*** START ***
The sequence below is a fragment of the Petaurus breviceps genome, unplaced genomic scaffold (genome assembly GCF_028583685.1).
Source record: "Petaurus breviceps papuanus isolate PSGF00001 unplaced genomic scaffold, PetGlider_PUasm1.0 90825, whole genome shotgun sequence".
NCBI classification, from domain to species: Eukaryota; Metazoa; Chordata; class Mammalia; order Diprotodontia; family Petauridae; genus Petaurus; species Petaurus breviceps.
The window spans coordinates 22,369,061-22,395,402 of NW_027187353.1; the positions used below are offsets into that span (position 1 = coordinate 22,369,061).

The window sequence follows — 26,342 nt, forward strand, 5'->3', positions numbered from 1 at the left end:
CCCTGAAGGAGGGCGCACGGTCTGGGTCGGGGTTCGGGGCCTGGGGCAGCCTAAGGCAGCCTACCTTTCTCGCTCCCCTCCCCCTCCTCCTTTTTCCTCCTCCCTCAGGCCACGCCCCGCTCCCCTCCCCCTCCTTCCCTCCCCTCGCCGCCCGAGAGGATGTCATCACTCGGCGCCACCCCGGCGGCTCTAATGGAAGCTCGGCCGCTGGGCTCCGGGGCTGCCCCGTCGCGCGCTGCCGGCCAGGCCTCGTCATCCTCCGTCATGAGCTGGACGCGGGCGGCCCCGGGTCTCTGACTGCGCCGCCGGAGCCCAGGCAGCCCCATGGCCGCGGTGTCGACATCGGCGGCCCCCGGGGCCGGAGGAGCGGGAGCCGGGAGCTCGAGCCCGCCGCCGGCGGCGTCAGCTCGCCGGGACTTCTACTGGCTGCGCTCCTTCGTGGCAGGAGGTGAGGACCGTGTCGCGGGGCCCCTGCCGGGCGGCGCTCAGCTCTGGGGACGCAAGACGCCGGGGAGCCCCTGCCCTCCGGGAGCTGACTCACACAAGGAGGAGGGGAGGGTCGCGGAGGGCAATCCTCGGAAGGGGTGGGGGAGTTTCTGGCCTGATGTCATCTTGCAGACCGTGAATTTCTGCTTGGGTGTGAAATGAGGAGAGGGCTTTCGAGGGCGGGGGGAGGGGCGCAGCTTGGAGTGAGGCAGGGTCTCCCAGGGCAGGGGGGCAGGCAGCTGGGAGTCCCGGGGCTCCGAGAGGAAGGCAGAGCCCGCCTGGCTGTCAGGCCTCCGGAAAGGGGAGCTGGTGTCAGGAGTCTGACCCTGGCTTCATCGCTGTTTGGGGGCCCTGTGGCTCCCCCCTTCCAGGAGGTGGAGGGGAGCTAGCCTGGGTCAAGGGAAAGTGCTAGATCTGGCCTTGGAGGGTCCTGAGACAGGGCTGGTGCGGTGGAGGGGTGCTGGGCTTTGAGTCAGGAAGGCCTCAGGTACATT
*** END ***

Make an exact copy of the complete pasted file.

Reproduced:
The sequence below is a fragment of the Petaurus breviceps genome, unplaced genomic scaffold (genome assembly GCF_028583685.1).
Source record: "Petaurus breviceps papuanus isolate PSGF00001 unplaced genomic scaffold, PetGlider_PUasm1.0 90825, whole genome shotgun sequence".
NCBI classification, from domain to species: Eukaryota; Metazoa; Chordata; class Mammalia; order Diprotodontia; family Petauridae; genus Petaurus; species Petaurus breviceps.
The window spans coordinates 22,369,061-22,395,402 of NW_027187353.1; the positions used below are offsets into that span (position 1 = coordinate 22,369,061).

The window sequence follows — 26,342 nt, forward strand, 5'->3', positions numbered from 1 at the left end:
CCCTGAAGGAGGGCGCACGGTCTGGGTCGGGGTTCGGGGCCTGGGGCAGCCTAAGGCAGCCTACCTTTCTCGCTCCCCTCCCCCTCCTCCTTTTTCCTCCTCCCTCAGGCCACGCCCCGCTCCCCTCCCCCTCCTTCCCTCCCCTCGCCGCCCGAGAGGATGTCATCACTCGGCGCCACCCCGGCGGCTCTAATGGAAGCTCGGCCGCTGGGCTCCGGGGCTGCCCCGTCGCGCGCTGCCGGCCAGGCCTCGTCATCCTCCGTCATGAGCTGGACGCGGGCGGCCCCGGGTCTCTGACTGCGCCGCCGGAGCCCAGGCAGCCCCATGGCCGCGGTGTCGACATCGGCGGCCCCCGGGGCCGGAGGAGCGGGAGCCGGGAGCTCGAGCCCGCCGCCGGCGGCGTCAGCTCGCCGGGACTTCTACTGGCTGCGCTCCTTCGTGGCAGGAGGTGAGGACCGTGTCGCGGGGCCCCTGCCGGGCGGCGCTCAGCTCTGGGGACGCAAGACGCCGGGGAGCCCCTGCCCTCCGGGAGCTGACTCACACAAGGAGGAGGGGAGGGTCGCGGAGGGCAATCCTCGGAAGGGGTGGGGGAGTTTCTGGCCTGATGTCATCTTGCAGACCGTGAATTTCTGCTTGGGTGTGAAATGAGGAGAGGGCTTTCGAGGGCGGGGGGAGGGGCGCAGCTTGGAGTGAGGCAGGGTCTCCCAGGGCAGGGGGGCAGGCAGCTGGGAGTCCCGGGGCTCCGAGAGGAAGGCAGAGCCCGCCTGGCTGTCAGGCCTCCGGAAAGGGGAGCTGGTGTCAGGAGTCTGACCCTGGCTTCATCGCTGTTTGGGGGCCCTGTGGCTCCCCCCTTCCAGGAGGTGGAGGGGAGCTAGCCTGGGTCAAGGGAAAGTGCTAGATCTGGCCTTGGAGGGTCCTGAGACAGGGCTGGTGCGGTGGAGGGGTGCTGGGCTTTGAGTCAGGAAGGCCTCAGGTACATT